Scientists PROVE Chimpanzees and Orangutans Swim for the FIRST TIME

These images show apes can swim like humans — by using a ‘frog-kick’ paddle.

Scientists PROVE Chimpanzees and Orangutans Swim for the FIRST TIME. Cooper, the chimpanzee, was brought up by human caretakers and taught to swim by Renato and Nicole Bender.
Cooper, the chimpanzee, was brought up by human caretakers and taught to swim by (Renato and Nicole Bender).

For a long time, zoos have been using water moats to contain gorillas, orangutans, and chimpanzees. These primates would frequently drown when they ventured into deeper water, leading many to believe that this was a clear divide between humans and apes – humans love water and can learn to swim, while apes prefer to stay on land. However, two biologists are challenging this assumption.

Renato Bender, a PhD student in human evolution at the School of Anatomical Sciences at Wits University, and Nicole Bender, an evolutionary physician and epidemiologist at the Institute of Social and Preventive Medicine at the University of Bern, studied a chimpanzee and an orangutan in the US. A chimpanzee named Cooper and an orangutan named Suryia, both were raised by humans and taught to swim and dive.

They were amazed to see Cooper diving repeatedly into a pool in Missouri, feeling comfortable diving to the bottom of a six-foot deep pool to retrieve objects. Similarly, Suryia, filmed at a private zoo in South Carolina, demonstrated this unique swimming and diving ability and was able to swim a distance of 12 meters (39 feet) with ease.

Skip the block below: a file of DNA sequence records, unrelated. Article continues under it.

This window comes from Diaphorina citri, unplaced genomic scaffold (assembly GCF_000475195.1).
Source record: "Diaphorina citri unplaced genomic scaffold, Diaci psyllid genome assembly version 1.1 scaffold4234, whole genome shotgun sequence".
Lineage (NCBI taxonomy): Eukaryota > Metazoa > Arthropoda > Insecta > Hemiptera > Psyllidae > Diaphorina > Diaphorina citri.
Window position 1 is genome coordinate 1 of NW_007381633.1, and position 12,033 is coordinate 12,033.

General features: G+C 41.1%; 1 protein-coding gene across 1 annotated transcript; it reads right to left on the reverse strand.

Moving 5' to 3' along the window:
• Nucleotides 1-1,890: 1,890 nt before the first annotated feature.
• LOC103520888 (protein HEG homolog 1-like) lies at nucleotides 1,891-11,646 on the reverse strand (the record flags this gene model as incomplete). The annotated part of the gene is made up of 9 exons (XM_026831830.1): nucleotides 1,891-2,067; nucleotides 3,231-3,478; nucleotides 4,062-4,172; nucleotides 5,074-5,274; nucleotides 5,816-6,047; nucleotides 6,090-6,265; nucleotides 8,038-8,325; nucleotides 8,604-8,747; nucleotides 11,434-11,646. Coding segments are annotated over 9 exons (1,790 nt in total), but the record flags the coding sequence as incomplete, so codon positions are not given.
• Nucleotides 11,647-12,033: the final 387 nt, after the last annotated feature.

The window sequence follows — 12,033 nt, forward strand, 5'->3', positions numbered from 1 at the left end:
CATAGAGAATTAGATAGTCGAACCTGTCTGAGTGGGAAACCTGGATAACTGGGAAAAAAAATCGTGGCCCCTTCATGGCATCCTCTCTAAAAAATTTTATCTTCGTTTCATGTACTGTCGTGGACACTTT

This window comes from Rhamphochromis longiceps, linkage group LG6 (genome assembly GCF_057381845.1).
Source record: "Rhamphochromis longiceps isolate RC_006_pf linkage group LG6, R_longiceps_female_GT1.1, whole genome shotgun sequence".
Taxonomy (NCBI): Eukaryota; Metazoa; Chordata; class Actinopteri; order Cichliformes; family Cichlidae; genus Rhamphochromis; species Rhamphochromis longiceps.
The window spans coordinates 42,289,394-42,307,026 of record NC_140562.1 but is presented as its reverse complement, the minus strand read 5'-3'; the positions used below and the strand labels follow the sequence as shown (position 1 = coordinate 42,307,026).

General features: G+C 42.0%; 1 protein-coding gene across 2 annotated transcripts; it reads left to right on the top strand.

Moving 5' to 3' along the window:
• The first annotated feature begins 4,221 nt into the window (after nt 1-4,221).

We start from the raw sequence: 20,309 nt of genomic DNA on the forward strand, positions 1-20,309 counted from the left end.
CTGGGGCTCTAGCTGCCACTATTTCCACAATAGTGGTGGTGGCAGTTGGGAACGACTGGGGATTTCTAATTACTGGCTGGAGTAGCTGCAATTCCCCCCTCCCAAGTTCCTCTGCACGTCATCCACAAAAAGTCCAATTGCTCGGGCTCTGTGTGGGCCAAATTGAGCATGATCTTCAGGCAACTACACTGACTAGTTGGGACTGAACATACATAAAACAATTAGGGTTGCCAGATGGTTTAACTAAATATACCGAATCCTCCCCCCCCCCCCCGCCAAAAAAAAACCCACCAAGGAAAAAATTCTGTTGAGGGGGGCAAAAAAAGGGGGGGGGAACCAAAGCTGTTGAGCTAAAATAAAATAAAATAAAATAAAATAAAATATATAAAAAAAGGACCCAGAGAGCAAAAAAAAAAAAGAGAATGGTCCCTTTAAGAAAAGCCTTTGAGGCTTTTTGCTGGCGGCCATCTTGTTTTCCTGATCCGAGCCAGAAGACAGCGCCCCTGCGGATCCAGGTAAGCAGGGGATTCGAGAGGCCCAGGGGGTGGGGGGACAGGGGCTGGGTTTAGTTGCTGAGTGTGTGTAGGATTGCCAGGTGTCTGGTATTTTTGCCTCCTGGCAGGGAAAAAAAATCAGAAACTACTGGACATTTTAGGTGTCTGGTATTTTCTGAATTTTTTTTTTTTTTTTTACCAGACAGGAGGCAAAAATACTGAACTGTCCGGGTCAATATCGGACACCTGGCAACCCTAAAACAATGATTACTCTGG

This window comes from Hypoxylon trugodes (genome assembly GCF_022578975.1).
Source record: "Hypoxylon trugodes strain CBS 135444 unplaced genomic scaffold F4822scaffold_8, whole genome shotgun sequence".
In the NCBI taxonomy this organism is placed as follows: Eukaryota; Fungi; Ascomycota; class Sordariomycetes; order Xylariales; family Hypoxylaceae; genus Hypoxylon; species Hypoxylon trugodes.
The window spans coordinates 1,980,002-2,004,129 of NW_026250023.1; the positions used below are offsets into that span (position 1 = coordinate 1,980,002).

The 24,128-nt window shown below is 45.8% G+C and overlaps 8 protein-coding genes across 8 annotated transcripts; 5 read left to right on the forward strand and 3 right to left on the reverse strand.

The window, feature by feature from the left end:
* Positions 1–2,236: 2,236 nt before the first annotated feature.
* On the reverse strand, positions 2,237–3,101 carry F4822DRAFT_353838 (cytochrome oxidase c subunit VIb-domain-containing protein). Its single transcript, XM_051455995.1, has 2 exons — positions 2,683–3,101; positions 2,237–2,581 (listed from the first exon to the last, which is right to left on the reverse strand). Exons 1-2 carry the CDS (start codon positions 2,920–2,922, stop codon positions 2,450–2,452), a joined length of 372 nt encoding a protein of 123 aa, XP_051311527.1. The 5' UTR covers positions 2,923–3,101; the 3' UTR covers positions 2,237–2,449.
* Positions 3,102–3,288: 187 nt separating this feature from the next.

“In order to keep the chimp safe, the researchers placed two ropes across the deepest part of the pool. Cooper showed immediate interest in the ropes and after a few minutes, he started diving into the two-meter-deep water to retrieve objects from the bottom. ‘It was a very surprising behavior for an animal that is believed to have a fear of water,’ said Renato Bender. A few weeks later, Cooper even started to swim on the surface of the water.

“We did come across other instances of swimming and diving apes, but Cooper and Suryia are the only ones we were able to capture on film. The exact moment when human ancestors began swimming and diving regularly is still unknown,” he added.

A report in the American Journal of Physical Anthropology reported that “Cooper and Suryia use a swimming style similar to the human breaststroke known as the ‘frog kick’, with Cooper using synchronized hind leg movements and Suryia using alternating leg movements”.

“According to the scientists, while the ‘dog paddle’ is an innate mode of movement for animals, humans and apes must learn the human-style breaststroke to swim.

The researchers believe that this unique swimming style exhibited by humans and apes could be due to their tree-dwelling ancestors needing alternative methods to cross rivers. This may have led to adaptations for an arboreal life.

The tree-dwelling ancestors of apes and humans may have lost their innate swimming abilities and developed other ways to cross small rivers, such as wading upright or using natural bridges.

While great apes do not have a natural ability to swim, humans have a strong attraction to water and can learn how to swim and dive, which has been demonstrated by the recent discovery of a chimpanzee and orangutan swimming like humans.

“The swimming and diving behavior of great apes has been largely overlooked in anthropology, despite extensive studies on these animals. The Benders hope that their research will encourage further investigation in this area,” said co-author Dr. Nicole Bender from the University of Bern in Germany.

“This topic is becoming increasingly focused on in research,” says Renato Bender from South Africa. “There is still much to discover,” he added.


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